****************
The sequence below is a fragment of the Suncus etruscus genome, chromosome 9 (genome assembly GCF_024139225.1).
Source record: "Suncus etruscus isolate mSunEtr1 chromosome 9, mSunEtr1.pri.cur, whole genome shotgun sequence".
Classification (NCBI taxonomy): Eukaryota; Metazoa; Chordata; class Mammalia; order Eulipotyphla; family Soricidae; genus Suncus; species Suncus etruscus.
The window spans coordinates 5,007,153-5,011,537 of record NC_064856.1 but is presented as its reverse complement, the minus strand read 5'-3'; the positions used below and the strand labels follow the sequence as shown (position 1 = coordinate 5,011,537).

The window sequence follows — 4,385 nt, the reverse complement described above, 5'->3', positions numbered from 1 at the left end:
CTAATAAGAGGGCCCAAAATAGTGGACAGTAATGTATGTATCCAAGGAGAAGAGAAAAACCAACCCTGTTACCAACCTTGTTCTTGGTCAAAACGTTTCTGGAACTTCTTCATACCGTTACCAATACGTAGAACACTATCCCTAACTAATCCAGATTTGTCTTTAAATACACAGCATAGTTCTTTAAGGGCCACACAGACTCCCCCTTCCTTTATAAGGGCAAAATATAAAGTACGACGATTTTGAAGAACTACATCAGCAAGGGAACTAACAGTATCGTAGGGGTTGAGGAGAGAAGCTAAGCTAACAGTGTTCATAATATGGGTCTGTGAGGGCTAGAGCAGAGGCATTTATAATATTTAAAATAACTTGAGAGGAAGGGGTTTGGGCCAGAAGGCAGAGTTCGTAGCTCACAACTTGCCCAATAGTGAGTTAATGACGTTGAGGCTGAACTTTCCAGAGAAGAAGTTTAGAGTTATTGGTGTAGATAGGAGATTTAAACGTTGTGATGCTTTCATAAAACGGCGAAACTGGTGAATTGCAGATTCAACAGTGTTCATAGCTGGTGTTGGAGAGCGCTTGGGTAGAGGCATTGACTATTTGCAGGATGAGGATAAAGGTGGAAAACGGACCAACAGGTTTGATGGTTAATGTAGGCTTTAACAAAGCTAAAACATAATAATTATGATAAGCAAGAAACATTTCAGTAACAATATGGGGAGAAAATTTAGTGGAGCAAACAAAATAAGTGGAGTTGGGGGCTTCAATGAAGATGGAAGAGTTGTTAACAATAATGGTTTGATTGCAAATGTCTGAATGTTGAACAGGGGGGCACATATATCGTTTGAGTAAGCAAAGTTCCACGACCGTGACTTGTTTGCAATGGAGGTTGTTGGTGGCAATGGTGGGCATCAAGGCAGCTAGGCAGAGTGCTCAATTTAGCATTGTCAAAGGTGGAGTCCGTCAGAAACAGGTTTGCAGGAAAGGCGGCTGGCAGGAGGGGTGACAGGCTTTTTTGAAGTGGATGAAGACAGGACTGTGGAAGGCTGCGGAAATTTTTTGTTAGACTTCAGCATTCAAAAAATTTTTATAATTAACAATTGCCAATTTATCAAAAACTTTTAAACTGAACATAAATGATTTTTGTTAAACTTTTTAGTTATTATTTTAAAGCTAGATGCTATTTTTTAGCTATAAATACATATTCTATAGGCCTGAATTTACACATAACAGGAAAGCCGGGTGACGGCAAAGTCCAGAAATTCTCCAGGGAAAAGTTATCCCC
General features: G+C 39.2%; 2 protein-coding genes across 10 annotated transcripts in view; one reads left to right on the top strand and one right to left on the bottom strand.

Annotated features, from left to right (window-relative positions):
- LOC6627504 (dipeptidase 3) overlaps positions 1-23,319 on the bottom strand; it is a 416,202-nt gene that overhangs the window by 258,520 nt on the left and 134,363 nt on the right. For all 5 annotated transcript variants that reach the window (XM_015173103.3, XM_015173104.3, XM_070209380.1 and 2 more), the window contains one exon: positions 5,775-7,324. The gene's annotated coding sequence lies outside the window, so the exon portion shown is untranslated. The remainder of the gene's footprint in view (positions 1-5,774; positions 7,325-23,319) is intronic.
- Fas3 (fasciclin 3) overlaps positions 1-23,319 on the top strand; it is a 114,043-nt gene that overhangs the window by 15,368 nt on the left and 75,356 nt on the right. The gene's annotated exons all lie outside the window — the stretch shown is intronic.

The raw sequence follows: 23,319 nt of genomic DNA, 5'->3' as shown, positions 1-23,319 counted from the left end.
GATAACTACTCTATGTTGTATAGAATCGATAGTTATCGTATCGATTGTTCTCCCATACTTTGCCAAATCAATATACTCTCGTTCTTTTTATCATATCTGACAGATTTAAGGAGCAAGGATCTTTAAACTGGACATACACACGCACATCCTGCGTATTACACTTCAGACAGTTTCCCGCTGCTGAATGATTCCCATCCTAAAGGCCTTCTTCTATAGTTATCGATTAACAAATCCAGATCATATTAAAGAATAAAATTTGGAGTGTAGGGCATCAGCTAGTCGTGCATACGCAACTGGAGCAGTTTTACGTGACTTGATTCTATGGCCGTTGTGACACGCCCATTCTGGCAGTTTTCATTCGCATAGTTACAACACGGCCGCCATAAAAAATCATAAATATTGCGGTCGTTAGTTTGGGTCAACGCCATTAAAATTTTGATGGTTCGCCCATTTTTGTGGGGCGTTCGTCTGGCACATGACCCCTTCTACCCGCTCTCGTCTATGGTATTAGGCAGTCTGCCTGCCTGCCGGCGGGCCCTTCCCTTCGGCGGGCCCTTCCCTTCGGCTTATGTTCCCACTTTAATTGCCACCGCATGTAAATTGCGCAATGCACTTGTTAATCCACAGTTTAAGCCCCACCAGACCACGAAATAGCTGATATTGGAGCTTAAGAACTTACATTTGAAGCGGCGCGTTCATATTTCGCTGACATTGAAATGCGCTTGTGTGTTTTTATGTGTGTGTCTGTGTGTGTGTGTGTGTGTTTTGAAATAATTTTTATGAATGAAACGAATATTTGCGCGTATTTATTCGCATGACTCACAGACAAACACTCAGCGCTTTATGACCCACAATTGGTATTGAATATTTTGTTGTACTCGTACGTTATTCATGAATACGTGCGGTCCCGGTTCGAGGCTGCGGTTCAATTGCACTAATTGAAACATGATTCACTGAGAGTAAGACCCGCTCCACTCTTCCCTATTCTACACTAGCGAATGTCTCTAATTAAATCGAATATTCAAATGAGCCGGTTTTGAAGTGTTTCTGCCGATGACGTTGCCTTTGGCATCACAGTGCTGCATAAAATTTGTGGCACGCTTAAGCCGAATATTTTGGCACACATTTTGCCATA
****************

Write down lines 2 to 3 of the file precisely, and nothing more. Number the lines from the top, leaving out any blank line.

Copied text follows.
Source record: "Suncus etruscus isolate mSunEtr1 chromosome 9, mSunEtr1.pri.cur, whole genome shotgun sequence".
Classification (NCBI taxonomy): Eukaryota; Metazoa; Chordata; class Mammalia; order Eulipotyphla; family Soricidae; genus Suncus; species Suncus etruscus.